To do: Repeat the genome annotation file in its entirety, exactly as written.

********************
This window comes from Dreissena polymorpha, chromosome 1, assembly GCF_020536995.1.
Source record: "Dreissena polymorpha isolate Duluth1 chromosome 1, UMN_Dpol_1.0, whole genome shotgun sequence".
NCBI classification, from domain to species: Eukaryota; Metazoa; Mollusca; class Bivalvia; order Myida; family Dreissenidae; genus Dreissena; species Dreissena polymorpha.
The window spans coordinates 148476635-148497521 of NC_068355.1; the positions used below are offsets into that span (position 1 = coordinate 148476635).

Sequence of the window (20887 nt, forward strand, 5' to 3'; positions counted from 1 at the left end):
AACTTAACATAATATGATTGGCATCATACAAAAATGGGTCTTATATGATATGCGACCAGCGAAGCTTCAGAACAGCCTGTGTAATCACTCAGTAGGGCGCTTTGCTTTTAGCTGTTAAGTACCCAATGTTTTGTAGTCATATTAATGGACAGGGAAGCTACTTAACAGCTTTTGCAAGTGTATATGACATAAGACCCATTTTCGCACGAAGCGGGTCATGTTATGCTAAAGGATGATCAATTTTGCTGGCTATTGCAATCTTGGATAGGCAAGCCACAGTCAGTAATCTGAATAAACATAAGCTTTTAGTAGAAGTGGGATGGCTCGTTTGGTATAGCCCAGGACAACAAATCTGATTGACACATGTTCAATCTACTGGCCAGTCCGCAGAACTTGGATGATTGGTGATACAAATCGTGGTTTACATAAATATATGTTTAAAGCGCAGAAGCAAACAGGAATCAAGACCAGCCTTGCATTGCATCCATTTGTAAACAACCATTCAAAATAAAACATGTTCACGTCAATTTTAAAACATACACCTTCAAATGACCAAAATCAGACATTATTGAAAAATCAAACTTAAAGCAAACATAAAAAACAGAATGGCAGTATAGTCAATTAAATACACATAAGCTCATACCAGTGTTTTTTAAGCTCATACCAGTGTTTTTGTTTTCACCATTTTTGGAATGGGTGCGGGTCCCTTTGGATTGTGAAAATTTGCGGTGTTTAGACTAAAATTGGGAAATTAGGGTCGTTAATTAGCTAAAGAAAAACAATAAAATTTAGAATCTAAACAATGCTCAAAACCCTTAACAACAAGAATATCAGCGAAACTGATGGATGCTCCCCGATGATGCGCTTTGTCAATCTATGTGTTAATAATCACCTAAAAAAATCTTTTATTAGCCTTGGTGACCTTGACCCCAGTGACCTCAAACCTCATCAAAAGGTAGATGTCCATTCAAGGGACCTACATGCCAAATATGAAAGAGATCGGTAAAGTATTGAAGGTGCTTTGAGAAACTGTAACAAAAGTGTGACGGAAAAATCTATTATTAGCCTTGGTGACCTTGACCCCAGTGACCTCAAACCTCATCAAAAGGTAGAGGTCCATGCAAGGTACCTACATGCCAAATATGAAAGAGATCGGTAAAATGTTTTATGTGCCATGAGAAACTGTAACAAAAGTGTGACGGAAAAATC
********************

This window comes from Dreissena polymorpha, chromosome 1, assembly GCF_020536995.1.
Source record: "Dreissena polymorpha isolate Duluth1 chromosome 1, UMN_Dpol_1.0, whole genome shotgun sequence".
NCBI classification, from domain to species: Eukaryota; Metazoa; Mollusca; class Bivalvia; order Myida; family Dreissenidae; genus Dreissena; species Dreissena polymorpha.
The window spans coordinates 148476635-148497521 of NC_068355.1; the positions used below are offsets into that span (position 1 = coordinate 148476635).

Sequence of the window (20887 nt, forward strand, 5' to 3'; positions counted from 1 at the left end):
AACTTAACATAATATGATTGGCATCATACAAAAATGGGTCTTATATGATATGCGACCAGCGAAGCTTCAGAACAGCCTGTGTAATCACTCAGTAGGGCGCTTTGCTTTTAGCTGTTAAGTACCCAATGTTTTGTAGTCATATTAATGGACAGGGAAGCTACTTAACAGCTTTTGCAAGTGTATATGACATAAGACCCATTTTCGCACGAAGCGGGTCATGTTATGCTAAAGGATGATCAATTTTGCTGGCTATTGCAATCTTGGATAGGCAAGCCACAGTCAGTAATCTGAATAAACATAAGCTTTTAGTAGAAGTGGGATGGCTCGTTTGGTATAGCCCAGGACAACAAATCTGATTGACACATGTTCAATCTACTGGCCAGTCCGCAGAACTTGGATGATTGGTGATACAAATCGTGGTTTACATAAATATATGTTTAAAGCGCAGAAGCAAACAGGAATCAAGACCAGCCTTGCATTGCATCCATTTGTAAACAACCATTCAAAATAAAACATGTTCACGTCAATTTTAAAACATACACCTTCAAATGACCAAAATCAGACATTATTGAAAAATCAAACTTAAAGCAAACATAAAAAACAGAATGGCAGTATAGTCAATTAAATACACATAAGCTCATACCAGTGTTTTTTAAGCTCATACCAGTGTTTTTGTTTTCACCATTTTTGGAATGGGTGCGGGTCCCTTTGGATTGTGAAAATTTGCGGTGTTTAGACTAAAATTGGGAAATTAGGGTCGTTAATTAGCTAAAGAAAAACAATAAAATTTAGAATCTAAACAATGCTCAAAACCCTTAACAACAAGAATATCAGCGAAACTGATGGATGCTCCCCGATGATGCGCTTTGTCAATCTATGTGTTAATAATCACCTAAAAAAATCTTTTATTAGCCTTGGTGACCTTGACCCCAGTGACCTCAAACCTCATCAAAAGGTAGATGTCCATTCAAGGGACCTACATGCCAAATATGAAAGAGATCGGTAAAGTATTGAAGGTGCTTTGAGAAACTGTAACAAAAGTGTGACGGAAAAATCTATTATTAGCCTTGGTGACCTTGACCCCAGTGACCTCAAACCTCATCAAAAGGTAGAGGTCCATGCAAGGTACCTACATGCCAAATATGAAAGAGATCGGTAAAATGTTTTATGTGCCATGAGAAACTGTAACAAAAGTGTGACGGAAAAATC